Africa Super League has been launched by the Confederation of African Football’s (CAF) President Patrice Motsepe, with a $100 million prize pool. The competition will start in 2023 with 24 teams competing.
The money earned from the initial competition, would go to each member organisation, according to Motsepe, who made the announcement at the 44th CAF Ordinary General Assembly on August 10 in Arusha, Tanzania.
“We announced on July 3, 2022, that the total prize money of the Caf Africa Super League will be $100 million, with the winner receiving $11.5 million,” CAF said in an official statement released on their website.
The launch included participation from 52 Member Associations, notable football club executives, legends, and FIFA President Gianni Infantino, and according to CAF, all zones will be represented in the Africa Super League.
“We intend to pay each member association $1 million per annum from the Caf Africa Super League funds,” said Motsepe.
According to him, CAF plans to utilise $50 million from the Super League to improve the overall performance of some of the competitions.
“We also intend to allocate $50 million to CAF from these funds for youth and women’s football development and for all its other competitions to ensure that they are globally competitive.”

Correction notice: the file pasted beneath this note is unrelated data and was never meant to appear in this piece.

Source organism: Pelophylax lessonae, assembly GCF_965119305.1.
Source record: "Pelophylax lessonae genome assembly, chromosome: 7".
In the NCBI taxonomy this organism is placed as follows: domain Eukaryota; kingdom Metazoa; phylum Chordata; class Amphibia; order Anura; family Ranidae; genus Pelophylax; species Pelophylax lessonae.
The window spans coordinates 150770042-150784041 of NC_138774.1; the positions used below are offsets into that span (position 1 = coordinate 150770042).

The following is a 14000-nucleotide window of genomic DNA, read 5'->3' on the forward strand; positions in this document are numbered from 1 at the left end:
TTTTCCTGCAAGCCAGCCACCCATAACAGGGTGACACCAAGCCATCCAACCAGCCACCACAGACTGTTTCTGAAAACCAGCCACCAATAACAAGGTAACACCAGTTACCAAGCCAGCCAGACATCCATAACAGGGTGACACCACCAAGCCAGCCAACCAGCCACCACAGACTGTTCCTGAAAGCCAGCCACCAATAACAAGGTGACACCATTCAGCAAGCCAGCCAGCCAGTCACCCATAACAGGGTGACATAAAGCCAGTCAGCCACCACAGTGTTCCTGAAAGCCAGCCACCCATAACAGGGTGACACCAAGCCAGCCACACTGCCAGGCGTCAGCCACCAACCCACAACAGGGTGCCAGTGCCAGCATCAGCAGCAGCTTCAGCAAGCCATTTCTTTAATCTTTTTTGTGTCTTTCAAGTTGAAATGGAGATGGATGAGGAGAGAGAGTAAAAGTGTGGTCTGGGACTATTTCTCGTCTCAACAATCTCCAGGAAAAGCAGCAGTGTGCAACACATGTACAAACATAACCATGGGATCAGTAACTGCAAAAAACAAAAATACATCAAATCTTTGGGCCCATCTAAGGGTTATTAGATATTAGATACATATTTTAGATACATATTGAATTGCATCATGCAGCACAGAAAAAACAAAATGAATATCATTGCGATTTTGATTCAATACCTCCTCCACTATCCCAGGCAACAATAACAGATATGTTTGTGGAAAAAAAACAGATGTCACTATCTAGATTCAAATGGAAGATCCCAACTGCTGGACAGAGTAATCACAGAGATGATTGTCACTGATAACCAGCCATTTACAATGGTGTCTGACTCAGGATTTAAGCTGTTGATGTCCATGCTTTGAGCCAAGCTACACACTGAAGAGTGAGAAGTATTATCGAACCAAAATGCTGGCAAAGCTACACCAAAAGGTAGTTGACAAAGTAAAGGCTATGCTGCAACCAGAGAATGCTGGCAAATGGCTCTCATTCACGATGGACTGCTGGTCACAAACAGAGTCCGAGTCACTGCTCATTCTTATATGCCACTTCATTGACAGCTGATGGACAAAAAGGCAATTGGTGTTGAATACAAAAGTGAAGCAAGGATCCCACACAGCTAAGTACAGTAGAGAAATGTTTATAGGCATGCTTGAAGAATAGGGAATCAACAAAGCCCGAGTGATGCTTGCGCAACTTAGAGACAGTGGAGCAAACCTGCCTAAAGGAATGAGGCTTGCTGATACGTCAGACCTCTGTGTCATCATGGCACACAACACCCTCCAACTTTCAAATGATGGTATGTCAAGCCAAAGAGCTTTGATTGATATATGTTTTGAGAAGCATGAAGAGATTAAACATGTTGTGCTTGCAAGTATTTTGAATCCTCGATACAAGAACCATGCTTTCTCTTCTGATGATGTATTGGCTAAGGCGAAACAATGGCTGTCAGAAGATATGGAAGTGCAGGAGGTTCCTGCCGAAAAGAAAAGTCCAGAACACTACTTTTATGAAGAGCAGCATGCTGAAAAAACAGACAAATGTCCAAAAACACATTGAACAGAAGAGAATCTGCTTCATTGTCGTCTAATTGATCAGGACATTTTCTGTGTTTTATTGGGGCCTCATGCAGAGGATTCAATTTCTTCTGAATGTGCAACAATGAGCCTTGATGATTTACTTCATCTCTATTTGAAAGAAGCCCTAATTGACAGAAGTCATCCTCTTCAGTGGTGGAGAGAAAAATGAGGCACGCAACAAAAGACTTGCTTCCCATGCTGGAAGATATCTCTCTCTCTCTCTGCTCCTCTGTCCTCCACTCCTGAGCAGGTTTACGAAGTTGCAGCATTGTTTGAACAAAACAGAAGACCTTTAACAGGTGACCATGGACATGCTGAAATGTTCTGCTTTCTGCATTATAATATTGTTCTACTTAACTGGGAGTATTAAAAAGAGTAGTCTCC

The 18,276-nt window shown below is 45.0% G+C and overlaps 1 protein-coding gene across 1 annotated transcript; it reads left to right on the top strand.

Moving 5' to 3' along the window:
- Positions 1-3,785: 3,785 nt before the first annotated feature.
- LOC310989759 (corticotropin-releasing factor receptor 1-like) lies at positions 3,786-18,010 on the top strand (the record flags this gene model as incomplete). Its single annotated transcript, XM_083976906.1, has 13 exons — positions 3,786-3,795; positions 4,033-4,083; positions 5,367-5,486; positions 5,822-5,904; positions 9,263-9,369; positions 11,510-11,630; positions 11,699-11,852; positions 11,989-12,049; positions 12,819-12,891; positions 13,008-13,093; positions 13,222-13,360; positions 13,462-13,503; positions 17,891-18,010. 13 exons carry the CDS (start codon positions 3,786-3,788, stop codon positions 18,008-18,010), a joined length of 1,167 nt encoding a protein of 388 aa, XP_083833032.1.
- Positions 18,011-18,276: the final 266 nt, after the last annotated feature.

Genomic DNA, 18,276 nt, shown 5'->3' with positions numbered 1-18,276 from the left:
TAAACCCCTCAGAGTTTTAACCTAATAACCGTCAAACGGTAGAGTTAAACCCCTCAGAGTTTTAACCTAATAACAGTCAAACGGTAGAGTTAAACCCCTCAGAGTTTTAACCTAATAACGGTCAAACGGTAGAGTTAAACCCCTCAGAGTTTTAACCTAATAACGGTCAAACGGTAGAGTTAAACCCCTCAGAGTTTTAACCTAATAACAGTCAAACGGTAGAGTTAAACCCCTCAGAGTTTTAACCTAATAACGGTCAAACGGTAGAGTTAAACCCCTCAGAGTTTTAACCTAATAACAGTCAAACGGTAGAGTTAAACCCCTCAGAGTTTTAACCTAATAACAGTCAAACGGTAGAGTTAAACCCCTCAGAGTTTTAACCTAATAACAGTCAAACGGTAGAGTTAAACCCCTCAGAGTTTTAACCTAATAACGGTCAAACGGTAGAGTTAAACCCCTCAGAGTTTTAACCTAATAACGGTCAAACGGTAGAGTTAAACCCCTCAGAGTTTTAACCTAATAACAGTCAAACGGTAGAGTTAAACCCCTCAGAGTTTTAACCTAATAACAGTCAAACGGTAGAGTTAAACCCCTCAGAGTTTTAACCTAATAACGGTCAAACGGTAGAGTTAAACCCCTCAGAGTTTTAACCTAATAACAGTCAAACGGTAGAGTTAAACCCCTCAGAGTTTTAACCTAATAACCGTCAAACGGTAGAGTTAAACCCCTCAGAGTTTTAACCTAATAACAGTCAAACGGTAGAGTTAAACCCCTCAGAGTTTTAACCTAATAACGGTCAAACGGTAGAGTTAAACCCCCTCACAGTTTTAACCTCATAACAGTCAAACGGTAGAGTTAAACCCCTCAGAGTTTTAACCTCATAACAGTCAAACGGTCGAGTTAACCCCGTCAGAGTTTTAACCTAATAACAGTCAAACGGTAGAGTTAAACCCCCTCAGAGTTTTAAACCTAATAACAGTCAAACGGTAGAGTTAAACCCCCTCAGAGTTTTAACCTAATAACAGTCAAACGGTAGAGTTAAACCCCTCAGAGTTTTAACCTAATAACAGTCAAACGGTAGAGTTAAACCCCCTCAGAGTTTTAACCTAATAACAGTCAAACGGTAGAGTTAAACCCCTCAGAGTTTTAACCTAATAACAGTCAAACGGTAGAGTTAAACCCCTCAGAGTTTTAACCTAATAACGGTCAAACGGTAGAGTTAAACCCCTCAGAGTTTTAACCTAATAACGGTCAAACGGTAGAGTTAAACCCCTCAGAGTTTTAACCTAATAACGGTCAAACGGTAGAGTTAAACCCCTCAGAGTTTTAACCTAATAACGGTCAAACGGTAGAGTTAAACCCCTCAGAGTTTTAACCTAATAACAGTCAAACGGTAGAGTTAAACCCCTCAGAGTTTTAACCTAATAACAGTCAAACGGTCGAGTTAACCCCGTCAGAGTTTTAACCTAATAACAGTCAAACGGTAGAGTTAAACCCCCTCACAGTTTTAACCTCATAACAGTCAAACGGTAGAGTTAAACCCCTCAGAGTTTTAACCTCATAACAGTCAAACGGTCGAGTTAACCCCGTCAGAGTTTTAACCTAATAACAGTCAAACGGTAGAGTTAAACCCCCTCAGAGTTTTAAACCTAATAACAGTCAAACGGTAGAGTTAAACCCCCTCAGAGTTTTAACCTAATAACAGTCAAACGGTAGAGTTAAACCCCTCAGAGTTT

Speaking to the group, Mostepe stated that the motive behind the Super League creation is to increase the level of participation in African club competitions.
Motsepe also expressed optimism in the ability to lessen the financial strain on the participating clubs using the proceeds from the inaugural competition.
“The prize money of competitions must be very high to make them exciting and to use some of that money to pay the players, the staff, and administrators,” said Motsepe.
“Some of the club owners tell me that when they play in the Champions League and the Confederation Cup, they have to spend money on transport and logistics,” he continued.
“What we are planning to do in the Super League is to give each of the 24 clubs that will participate in the initial Super League $2.5 million dollars. The $2.5 million should be used to buy players and assist with transport.
“You have to win on the field of play. We have to show the rest of the world that in those 90 minutes, we can win and be successful to show that African football is respected like football worldwide.”
The introduction of the Super League, in Motsepe’s opinion, will assist teams strengthen their financial position and retain the finest players in Africa.
“The success of club football is based on commercial viability. The Africa Super League, for us, is the most important intervention for the development and advancement of football in Africa,” he concluded.
“African clubs have never had a good foundation financially to keep some of the best players in Africa to stay in Africa.
“From an income perspective, they love the continent, and they want to be in Africa, so the financial part of club football is a critical issue, and what we’re hoping to do is improve the quality of football. We need to get the spectators excited about watching local football, so it’s as good as watching football anywhere in the world.”